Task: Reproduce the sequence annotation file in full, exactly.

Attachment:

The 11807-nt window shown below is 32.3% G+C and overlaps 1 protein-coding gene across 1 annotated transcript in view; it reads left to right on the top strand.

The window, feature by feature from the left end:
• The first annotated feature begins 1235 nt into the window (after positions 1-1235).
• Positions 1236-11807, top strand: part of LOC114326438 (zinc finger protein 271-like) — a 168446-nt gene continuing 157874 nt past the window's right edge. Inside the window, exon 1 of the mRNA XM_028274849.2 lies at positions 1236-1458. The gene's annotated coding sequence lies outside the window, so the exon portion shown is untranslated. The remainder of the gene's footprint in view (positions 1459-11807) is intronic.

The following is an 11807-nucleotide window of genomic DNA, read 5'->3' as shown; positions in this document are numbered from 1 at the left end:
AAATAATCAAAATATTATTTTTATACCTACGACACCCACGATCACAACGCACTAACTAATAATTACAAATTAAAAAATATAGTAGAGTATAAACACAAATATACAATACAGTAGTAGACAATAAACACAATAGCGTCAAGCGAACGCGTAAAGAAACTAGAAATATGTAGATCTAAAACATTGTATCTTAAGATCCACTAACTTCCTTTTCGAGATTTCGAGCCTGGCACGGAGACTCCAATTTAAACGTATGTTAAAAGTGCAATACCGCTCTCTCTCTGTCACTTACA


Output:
The 11807-nt window shown below is 32.3% G+C and overlaps 1 protein-coding gene across 1 annotated transcript in view; it reads left to right on the top strand.

The window, feature by feature from the left end:
• The first annotated feature begins 1235 nt into the window (after positions 1-1235).
• Positions 1236-11807, top strand: part of LOC114326438 (zinc finger protein 271-like) — a 168446-nt gene continuing 157874 nt past the window's right edge. Inside the window, exon 1 of the mRNA XM_028274849.2 lies at positions 1236-1458. The gene's annotated coding sequence lies outside the window, so the exon portion shown is untranslated. The remainder of the gene's footprint in view (positions 1459-11807) is intronic.

The following is an 11807-nucleotide window of genomic DNA, read 5'->3' as shown; positions in this document are numbered from 1 at the left end:
AAATAATCAAAATATTATTTTTATACCTACGACACCCACGATCACAACGCACTAACTAATAATTACAAATTAAAAAATATAGTAGAGTATAAACACAAATATACAATACAGTAGTAGACAATAAACACAATAGCGTCAAGCGAACGCGTAAAGAAACTAGAAATATGTAGATCTAAAACATTGTATCTTAAGATCCACTAACTTCCTTTTCGAGATTTCGAGCCTGGCACGGAGACTCCAATTTAAACGTATGTTAAAAGTGCAATACCGCTCTCTCTCTGTCACTTACA